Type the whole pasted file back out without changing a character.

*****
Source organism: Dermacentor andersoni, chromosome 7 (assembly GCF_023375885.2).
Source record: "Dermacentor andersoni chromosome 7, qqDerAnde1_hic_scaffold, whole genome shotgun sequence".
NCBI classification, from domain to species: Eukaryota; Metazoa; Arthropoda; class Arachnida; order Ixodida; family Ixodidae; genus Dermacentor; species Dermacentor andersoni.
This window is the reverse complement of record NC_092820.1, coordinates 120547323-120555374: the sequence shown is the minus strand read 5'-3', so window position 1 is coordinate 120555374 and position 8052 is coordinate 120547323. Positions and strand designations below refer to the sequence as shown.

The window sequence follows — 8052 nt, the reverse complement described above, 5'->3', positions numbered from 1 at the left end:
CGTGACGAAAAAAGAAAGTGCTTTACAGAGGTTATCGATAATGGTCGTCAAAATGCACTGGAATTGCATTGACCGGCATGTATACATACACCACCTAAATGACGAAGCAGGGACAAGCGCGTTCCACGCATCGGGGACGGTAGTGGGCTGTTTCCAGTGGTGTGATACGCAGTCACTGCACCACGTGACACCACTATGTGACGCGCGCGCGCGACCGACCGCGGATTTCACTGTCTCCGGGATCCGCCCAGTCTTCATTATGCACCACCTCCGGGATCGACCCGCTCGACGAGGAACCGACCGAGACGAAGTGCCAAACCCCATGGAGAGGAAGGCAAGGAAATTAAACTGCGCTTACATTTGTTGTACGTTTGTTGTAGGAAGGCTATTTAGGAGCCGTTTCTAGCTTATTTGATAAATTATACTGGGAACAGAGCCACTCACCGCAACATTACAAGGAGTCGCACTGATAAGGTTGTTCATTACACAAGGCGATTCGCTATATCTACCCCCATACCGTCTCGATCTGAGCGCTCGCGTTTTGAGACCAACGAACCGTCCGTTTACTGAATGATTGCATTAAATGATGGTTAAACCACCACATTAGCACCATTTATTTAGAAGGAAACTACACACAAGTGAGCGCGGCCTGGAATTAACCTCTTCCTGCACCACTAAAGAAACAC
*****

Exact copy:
Source organism: Dermacentor andersoni, chromosome 7 (assembly GCF_023375885.2).
Source record: "Dermacentor andersoni chromosome 7, qqDerAnde1_hic_scaffold, whole genome shotgun sequence".
NCBI classification, from domain to species: Eukaryota; Metazoa; Arthropoda; class Arachnida; order Ixodida; family Ixodidae; genus Dermacentor; species Dermacentor andersoni.
This window is the reverse complement of record NC_092820.1, coordinates 120547323-120555374: the sequence shown is the minus strand read 5'-3', so window position 1 is coordinate 120555374 and position 8052 is coordinate 120547323. Positions and strand designations below refer to the sequence as shown.

The window sequence follows — 8052 nt, the reverse complement described above, 5'->3', positions numbered from 1 at the left end:
CGTGACGAAAAAAGAAAGTGCTTTACAGAGGTTATCGATAATGGTCGTCAAAATGCACTGGAATTGCATTGACCGGCATGTATACATACACCACCTAAATGACGAAGCAGGGACAAGCGCGTTCCACGCATCGGGGACGGTAGTGGGCTGTTTCCAGTGGTGTGATACGCAGTCACTGCACCACGTGACACCACTATGTGACGCGCGCGCGCGACCGACCGCGGATTTCACTGTCTCCGGGATCCGCCCAGTCTTCATTATGCACCACCTCCGGGATCGACCCGCTCGACGAGGAACCGACCGAGACGAAGTGCCAAACCCCATGGAGAGGAAGGCAAGGAAATTAAACTGCGCTTACATTTGTTGTACGTTTGTTGTAGGAAGGCTATTTAGGAGCCGTTTCTAGCTTATTTGATAAATTATACTGGGAACAGAGCCACTCACCGCAACATTACAAGGAGTCGCACTGATAAGGTTGTTCATTACACAAGGCGATTCGCTATATCTACCCCCATACCGTCTCGATCTGAGCGCTCGCGTTTTGAGACCAACGAACCGTCCGTTTACTGAATGATTGCATTAAATGATGGTTAAACCACCACATTAGCACCATTTATTTAGAAGGAAACTACACACAAGTGAGCGCGGCCTGGAATTAACCTCTTCCTGCACCACTAAAGAAACAC